The relationship between happiness and confidence
Building your short term happiness leads to the experience of being temporarily happy in environments where you are familiar. Mindfully building your long term confidence leads to a sense that you can be happy anywhere, in almost any circumstances because you have built a deep confidence in your own adaptability and a trust in your capacity to engage successfully with whatever comes up.

Its ‘both/and’ not ‘either/or’!
As with other aspects of integral mindfulness and meditation we are aiming for a win-win relationship in the development of our confidence. We can regularly connect to short term sources of self-confidence in order to re-assure and orientate ourselves, combining this with regularly and mindfully pushing ourselves to engage in areas of our life that make us uncomfortable, and seek to build our long term confidence by getting confident in these areas.

It begins today if you want it to
What is it that you can start doing today in order to build your deeper, long term self-confidence?

© Toby Ouvry 2015, you are welcome to use or share this article, but please cite Toby as the source and include reference to his website www.tobyouvry.com


Upcoming Courses at Integral Meditation Asia:

This Tuesday 21st April! 7.30-9.30pm –  An Evening of Mindful Self-Confidence – Developing your self-confidence, self-belief & self-trust through mindfulness & meditation

Friday 8th & 29th May, 7.30-9pm – Integral Meditation Session @ the Reiki Centre

Full schedule of May classes to be posted shortly…


Integral Meditation Asia

 

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How to Mindfully Develop Your Self-Confidence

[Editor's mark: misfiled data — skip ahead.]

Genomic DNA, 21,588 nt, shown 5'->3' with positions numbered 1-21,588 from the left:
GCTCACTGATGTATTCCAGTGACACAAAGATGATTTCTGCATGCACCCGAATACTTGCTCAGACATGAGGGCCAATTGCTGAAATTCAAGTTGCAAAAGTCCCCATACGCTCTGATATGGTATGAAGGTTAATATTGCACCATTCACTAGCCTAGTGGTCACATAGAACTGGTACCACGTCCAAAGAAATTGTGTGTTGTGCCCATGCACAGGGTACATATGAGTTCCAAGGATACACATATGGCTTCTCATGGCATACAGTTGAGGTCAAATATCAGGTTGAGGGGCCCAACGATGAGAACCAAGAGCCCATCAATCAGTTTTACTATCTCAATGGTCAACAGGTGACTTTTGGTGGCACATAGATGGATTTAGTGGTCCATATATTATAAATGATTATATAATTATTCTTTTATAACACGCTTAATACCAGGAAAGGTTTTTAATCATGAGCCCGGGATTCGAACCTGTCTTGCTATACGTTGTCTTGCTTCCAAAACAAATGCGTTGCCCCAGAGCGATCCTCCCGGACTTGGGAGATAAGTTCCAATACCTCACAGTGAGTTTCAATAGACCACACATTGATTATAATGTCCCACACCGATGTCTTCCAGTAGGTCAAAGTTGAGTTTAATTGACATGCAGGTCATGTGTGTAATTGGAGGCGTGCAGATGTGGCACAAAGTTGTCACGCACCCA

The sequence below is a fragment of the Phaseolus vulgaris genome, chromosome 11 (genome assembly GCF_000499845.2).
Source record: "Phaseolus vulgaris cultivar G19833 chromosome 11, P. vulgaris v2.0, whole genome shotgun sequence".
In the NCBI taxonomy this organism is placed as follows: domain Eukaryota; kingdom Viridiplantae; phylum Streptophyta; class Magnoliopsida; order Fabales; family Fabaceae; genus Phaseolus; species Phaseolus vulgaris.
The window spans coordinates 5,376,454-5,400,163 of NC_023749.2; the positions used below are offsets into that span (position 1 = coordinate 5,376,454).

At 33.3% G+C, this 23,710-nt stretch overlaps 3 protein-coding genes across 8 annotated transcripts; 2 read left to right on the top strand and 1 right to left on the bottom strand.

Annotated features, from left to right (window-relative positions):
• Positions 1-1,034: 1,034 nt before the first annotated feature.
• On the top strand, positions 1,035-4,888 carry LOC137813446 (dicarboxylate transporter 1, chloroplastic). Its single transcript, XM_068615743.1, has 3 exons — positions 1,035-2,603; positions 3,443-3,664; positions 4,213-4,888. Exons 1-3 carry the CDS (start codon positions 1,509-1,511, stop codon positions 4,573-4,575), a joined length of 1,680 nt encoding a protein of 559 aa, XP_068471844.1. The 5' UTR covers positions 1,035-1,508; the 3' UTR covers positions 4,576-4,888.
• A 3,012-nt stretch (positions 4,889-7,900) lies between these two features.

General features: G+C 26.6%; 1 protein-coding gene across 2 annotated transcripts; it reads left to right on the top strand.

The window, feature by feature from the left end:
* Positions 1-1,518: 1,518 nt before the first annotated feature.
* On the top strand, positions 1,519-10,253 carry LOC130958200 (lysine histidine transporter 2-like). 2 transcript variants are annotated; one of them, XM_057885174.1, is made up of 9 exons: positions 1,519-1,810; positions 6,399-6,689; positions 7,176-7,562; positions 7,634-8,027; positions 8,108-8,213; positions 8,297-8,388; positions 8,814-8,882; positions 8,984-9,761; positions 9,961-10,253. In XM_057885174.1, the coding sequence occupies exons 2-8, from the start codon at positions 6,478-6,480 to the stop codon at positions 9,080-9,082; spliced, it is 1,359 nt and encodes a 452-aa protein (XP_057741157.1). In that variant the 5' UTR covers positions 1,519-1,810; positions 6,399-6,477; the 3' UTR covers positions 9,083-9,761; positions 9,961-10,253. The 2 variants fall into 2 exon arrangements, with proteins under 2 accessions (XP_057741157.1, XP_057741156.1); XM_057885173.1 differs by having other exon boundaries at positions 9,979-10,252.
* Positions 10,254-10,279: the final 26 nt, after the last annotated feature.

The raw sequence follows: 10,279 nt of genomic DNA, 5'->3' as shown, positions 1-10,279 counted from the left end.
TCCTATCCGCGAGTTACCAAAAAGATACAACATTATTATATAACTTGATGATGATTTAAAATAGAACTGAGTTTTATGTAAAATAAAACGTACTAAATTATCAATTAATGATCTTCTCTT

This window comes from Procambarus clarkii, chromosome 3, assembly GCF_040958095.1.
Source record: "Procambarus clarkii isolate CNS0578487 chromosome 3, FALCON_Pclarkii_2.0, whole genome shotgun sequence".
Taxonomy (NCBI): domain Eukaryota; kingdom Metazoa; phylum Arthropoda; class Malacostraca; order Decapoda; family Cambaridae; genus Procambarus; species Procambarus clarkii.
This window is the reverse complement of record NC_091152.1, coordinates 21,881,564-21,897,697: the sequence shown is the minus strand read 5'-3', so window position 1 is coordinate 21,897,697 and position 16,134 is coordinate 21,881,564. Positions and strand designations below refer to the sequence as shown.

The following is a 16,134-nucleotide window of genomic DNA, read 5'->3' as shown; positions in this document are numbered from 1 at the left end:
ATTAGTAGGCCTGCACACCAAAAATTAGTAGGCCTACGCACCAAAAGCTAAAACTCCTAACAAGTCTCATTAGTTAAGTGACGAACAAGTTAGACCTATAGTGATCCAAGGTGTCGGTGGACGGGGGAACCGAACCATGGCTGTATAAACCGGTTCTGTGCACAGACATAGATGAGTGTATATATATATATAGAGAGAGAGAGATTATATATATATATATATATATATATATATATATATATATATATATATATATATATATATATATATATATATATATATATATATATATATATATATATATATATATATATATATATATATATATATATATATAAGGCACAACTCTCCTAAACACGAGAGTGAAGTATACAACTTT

Dear Integral Meditators,

The article below focuses on how you can develop the art of mindful self-confidence in a systematic, multi-faceted manner, I hope you enjoy it!

Toby


How to Mindfully Develop Your Self-Confidence

Why focus on self-confidence?
How many things in your life would you be doing differently if you were thinking and acting from a place of deep self confidence? The capacity for authentic self-confidence offers many benefits, for example we become more creative and expressive, we find access to greater capacity for focus, mental stamina and energy, we experience greater peace of mind, we experience life as fundamentally enjoyable and playful.

What is self-confidence?
We will all have our own ideas of what self-confidence is, but the definition I normally work with (following Nathaniel Branden’s definition of self-esteem) is that self –confidence consists of two distinct parts:

  • Self-worth – The belief that I am worthy of happiness, pleasure, enjoyment, wellbeing, success & so on and
  • Self-efficacy – The sense that I have the capacity be successful in the face of life’s challenges. Even if I currently lack the skills to be successful in a particular task, self-efficacy is a confidence in my ability to learn those skills as and when necessary

If you lack a fundamental sense of your self-worth or your capacity for self-efficacy, then your self-confidence is going to be built upon shaky ground!

Mindful methods for developing your self-confidence
With the above definitions in mind, we can then start t adopt a multi-faceted approach to developing self-confidence, here are a few suggestions:
1. Connect and nourish your present self confidence – No one completely lacks self confidence, look for times and places in your life where you have felt and experienced self confidence. Revisit them mentally, take an inventory of them, recall how it felt. Then look at how you can translate those experiences into feelings and attitudes of self-confidence in the face of your present life challenges.
2. Know what self-confidence feels like in the body – Practice holding your body and feeling it in a way that communicates confidence and self assurance to your mind. Our posture is often communicating all sorts of messages to us psychologically, so we need to take advantage of this rather than being victimized by it!